Mitt Romney and the Crucial Conversation


    The modern political process often creates the environment for a political figure to secure his position in a race before the first vote has even occurred.  In the Presidential process for 2012, the Republican race for the nomination is inexorably moving toward one individual, the former governor of Massachusetts, Mitt Romney.  The complex requirements of a successful modern candidate are coming together in the figure of Romney, impressive organization, carefully crafted messages that offend the least number of potential voters, and gads and gads of money.  As Romney consolidates his position,  conservatives are taking notice of Romney’s philosophic underpinnings and are becoming progressively concerned as to whether the Romney philosophy is up to the challenges of our time.

      In the parlance of modern organizational tactics and conflict resolution, the United States is in desperate need of a crucial conversation.  Authors Patterson, Grenny,, in their best selling treatise on the tools of addressing difficult dialogues, Crucial Conversationsidentify three characteristics of a crucial conversation.  The conversation required is assured to have a variance of opinion, the stakes are high as to the outcome, and emotions are bound to run strong.  The fundamental conversation required to be undertaken by own next leader is about the nation’s burgeoning debt and the need to come to grips with the difficult sacrifices and changes in behavior that will be required to overcome the approaching crisis.

     Variance of Opinion – The current President is locked into a philosophic foundation that government’s role is not of a safety net, but rather a equalizer of societal forces.  However misguided, this idea is the bedrock of over 35% of the voting electorate and unlikely to be ceded easily without a cohesive argument as to the role of a flexible society that allows the natural upward and downward transitions of people to take place as they seek their individual aspirations.   Governor Romney struggles to articulate this critical discussion for fear of offending- this is almost always a sign of lack of personal commitment to an argument that leaves the discussant appearing weak and insecure in the assuredness of their argument.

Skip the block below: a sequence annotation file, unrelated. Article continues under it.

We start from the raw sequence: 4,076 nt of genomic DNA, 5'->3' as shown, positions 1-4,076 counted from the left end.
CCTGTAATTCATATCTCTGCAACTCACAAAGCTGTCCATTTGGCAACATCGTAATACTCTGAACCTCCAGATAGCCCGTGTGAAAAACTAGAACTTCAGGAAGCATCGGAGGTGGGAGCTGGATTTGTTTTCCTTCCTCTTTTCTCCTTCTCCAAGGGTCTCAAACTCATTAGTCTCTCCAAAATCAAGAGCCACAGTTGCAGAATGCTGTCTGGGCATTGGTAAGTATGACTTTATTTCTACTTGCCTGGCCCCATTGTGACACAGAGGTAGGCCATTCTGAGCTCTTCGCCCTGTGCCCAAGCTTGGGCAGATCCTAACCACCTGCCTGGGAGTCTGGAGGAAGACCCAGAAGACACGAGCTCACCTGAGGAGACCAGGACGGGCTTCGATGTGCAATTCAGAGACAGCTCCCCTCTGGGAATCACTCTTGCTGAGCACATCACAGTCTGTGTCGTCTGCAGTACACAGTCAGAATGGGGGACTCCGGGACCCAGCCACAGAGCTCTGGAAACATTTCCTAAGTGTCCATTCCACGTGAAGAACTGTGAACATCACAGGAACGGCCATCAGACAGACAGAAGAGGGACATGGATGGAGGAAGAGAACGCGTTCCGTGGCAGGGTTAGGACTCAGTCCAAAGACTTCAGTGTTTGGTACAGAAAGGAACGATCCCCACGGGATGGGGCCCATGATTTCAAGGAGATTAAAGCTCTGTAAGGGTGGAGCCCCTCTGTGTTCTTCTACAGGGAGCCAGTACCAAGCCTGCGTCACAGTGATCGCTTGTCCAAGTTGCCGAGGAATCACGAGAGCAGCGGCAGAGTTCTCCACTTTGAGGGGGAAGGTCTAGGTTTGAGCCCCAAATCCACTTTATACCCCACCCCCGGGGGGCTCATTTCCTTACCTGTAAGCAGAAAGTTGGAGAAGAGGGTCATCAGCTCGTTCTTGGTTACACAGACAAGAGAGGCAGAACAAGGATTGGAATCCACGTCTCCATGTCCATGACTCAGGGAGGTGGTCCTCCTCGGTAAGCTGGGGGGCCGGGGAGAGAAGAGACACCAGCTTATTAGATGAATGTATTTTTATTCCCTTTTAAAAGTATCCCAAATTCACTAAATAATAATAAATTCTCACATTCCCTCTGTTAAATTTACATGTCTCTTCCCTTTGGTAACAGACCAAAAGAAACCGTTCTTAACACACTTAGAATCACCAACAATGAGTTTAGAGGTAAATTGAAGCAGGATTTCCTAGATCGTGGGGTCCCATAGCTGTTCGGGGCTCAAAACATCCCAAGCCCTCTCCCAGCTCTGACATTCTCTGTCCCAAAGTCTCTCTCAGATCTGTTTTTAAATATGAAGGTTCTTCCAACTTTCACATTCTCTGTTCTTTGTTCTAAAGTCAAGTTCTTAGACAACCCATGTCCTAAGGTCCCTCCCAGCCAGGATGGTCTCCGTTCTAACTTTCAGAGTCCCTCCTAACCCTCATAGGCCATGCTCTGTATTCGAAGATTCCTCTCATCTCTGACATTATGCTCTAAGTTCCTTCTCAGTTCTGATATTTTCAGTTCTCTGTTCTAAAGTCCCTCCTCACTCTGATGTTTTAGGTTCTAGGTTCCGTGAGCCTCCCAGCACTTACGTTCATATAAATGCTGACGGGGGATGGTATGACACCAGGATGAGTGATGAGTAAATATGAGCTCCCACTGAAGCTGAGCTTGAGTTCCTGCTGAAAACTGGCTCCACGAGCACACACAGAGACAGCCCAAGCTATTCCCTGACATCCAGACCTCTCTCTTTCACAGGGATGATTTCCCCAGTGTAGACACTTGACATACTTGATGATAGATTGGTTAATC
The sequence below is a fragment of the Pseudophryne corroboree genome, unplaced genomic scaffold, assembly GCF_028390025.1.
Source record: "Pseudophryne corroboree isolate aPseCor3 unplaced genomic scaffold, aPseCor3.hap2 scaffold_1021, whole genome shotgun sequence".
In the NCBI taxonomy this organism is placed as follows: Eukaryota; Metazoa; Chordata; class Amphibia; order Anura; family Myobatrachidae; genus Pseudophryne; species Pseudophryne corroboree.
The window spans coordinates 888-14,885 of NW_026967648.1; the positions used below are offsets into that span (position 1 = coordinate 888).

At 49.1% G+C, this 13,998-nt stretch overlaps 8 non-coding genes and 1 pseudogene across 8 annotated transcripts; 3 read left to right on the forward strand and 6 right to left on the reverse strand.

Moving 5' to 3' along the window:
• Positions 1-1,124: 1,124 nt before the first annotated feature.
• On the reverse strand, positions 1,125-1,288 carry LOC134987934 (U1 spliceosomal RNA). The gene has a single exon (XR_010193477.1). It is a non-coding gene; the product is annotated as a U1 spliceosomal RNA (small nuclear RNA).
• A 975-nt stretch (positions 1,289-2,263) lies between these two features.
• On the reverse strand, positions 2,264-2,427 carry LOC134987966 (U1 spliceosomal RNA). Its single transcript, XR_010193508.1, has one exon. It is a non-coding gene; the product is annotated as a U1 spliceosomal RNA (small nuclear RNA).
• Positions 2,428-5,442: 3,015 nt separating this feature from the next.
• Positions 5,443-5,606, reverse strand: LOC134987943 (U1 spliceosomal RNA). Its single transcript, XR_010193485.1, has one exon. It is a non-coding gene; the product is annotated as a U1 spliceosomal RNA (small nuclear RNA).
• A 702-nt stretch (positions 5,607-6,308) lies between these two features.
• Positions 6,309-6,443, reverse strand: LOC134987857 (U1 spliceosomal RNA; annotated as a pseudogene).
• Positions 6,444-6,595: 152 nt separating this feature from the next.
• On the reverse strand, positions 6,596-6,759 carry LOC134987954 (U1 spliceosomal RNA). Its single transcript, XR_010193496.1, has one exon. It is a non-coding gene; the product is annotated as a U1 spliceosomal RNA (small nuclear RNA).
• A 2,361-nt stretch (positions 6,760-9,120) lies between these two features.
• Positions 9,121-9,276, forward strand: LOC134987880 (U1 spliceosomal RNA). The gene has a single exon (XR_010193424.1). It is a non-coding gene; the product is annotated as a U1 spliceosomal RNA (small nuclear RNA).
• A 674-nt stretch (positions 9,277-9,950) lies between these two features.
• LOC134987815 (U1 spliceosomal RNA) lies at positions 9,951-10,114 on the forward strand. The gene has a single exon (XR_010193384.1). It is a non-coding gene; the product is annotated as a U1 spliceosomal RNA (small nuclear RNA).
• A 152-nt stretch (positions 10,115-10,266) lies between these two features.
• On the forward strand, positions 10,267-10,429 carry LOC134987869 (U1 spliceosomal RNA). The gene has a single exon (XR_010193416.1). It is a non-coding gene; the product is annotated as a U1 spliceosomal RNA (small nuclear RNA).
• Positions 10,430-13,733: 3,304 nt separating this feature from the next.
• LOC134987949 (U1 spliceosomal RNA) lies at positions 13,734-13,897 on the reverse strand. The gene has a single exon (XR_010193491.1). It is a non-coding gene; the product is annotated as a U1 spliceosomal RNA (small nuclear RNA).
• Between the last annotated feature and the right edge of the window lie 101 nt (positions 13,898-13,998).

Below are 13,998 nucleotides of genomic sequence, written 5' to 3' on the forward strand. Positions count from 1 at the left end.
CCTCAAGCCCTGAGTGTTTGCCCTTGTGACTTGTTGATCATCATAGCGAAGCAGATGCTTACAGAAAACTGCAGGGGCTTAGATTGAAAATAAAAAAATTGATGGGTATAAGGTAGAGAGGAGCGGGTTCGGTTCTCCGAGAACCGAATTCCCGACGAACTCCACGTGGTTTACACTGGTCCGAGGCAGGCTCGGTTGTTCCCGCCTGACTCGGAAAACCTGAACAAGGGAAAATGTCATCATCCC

Stakes Are High – The nation’s financial picture indicates the stakes couldn’t be higher.  The United States is facing over 14 trillion in accumulated debt, approaching 100% of the Gross Domestic Product, and has over 100 trillion in accumulated unfunded mandates, that will simply rip the country apart if not addressed and addressed soon. Yet the presumptive Republican candidate can’t even wrap his hands around a chip shot argument like Ethanol subsidies – unneeded, nonmarket sensitive, adversely affecting the country’s energy needs, and unjustified.  If Romney can not find a way to discern the end of wasteful subsidies like big Ethanol, how in the world can he be able to take on the crucial conversation of the unsustainable mandates of Medicare, Medicaid, and Social Security? 

     Emotions Will Run Strong – The summer of 2011 has seen microcosms of the emotions to come in the crucial conversation of unfunded mandates.  Wisconsin was roiled with emotion regarding the proposition that government employees should be asked to share a small part of the cost burden of their entitlements, resulting in multiple recall elections and massive unruly demonstrations that attempted to shut down implementation of the consequences of the prior elections.  This pattern is additionally playing out in Ohio and in the protests in cities across the nation, as the realization as to what is at stake is becoming clear to all. Romney, however, with the opportunity to express support for the embattled governments of Wisconsin and Ohio who faced up to their fiscal crises and stabilized their budgets, found it impossible even with a friendly audience to declare a commonality of purpose. Everybody knows what these governors faced is nowhere near the emotions that will be released when the country as a whole is asked to undertake sacrifice.

     To many conservatives, at the very moment the country needs a principled conservative to articulate a way forward in the burgeoning crisis, we are moving toward nominating a “will o’ the wisp”.  As George Will articulates so cogently, is this what we worked so hard to accomplish as conservatives, such that at our moment of the crucial conversation, we put forth a mute?
We could avoid this approaching debacle, if we could figure once again how to get my guy into the race. I know he has said no a hundred times, but there is someone out there having the difficult, the crucial conversation, every day, who can articulate in reasoned, intelligent, and most of all principled fashion the solutions both necessary and tolerable. Sometimes it takes a while for the world to move toward and discover inevitably what it needed all along:

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